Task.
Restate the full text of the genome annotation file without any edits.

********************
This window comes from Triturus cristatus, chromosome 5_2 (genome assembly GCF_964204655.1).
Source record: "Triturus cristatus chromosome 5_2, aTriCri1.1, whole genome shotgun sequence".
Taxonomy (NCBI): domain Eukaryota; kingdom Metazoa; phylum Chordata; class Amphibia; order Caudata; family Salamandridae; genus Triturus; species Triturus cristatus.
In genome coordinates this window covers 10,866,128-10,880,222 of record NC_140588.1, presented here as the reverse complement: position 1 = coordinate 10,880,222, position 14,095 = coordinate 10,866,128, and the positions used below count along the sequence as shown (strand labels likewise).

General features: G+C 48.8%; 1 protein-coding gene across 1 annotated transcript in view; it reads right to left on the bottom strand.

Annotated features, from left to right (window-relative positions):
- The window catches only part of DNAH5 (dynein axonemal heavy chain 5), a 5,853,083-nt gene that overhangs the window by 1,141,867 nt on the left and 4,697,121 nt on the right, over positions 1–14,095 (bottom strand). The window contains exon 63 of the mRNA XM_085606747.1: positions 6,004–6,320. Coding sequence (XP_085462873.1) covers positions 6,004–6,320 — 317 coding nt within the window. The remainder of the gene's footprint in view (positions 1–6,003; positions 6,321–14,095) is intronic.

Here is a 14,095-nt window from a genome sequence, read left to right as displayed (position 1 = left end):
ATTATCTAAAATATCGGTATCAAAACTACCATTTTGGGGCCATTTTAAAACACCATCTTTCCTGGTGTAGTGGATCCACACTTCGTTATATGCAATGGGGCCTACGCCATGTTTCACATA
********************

This window comes from Triturus cristatus, chromosome 5_2 (genome assembly GCF_964204655.1).
Source record: "Triturus cristatus chromosome 5_2, aTriCri1.1, whole genome shotgun sequence".
Taxonomy (NCBI): domain Eukaryota; kingdom Metazoa; phylum Chordata; class Amphibia; order Caudata; family Salamandridae; genus Triturus; species Triturus cristatus.
In genome coordinates this window covers 10,866,128-10,880,222 of record NC_140588.1, presented here as the reverse complement: position 1 = coordinate 10,880,222, position 14,095 = coordinate 10,866,128, and the positions used below count along the sequence as shown (strand labels likewise).

General features: G+C 48.8%; 1 protein-coding gene across 1 annotated transcript in view; it reads right to left on the bottom strand.

Annotated features, from left to right (window-relative positions):
- The window catches only part of DNAH5 (dynein axonemal heavy chain 5), a 5,853,083-nt gene that overhangs the window by 1,141,867 nt on the left and 4,697,121 nt on the right, over positions 1–14,095 (bottom strand). The window contains exon 63 of the mRNA XM_085606747.1: positions 6,004–6,320. Coding sequence (XP_085462873.1) covers positions 6,004–6,320 — 317 coding nt within the window. The remainder of the gene's footprint in view (positions 1–6,003; positions 6,321–14,095) is intronic.

Here is a 14,095-nt window from a genome sequence, read left to right as displayed (position 1 = left end):
ATTATCTAAAATATCGGTATCAAAACTACCATTTTGGGGCCATTTTAAAACACCATCTTTCCTGGTGTAGTGGATCCACACTTCGTTATATGCAATGGGGCCTACGCCATGTTTCACATA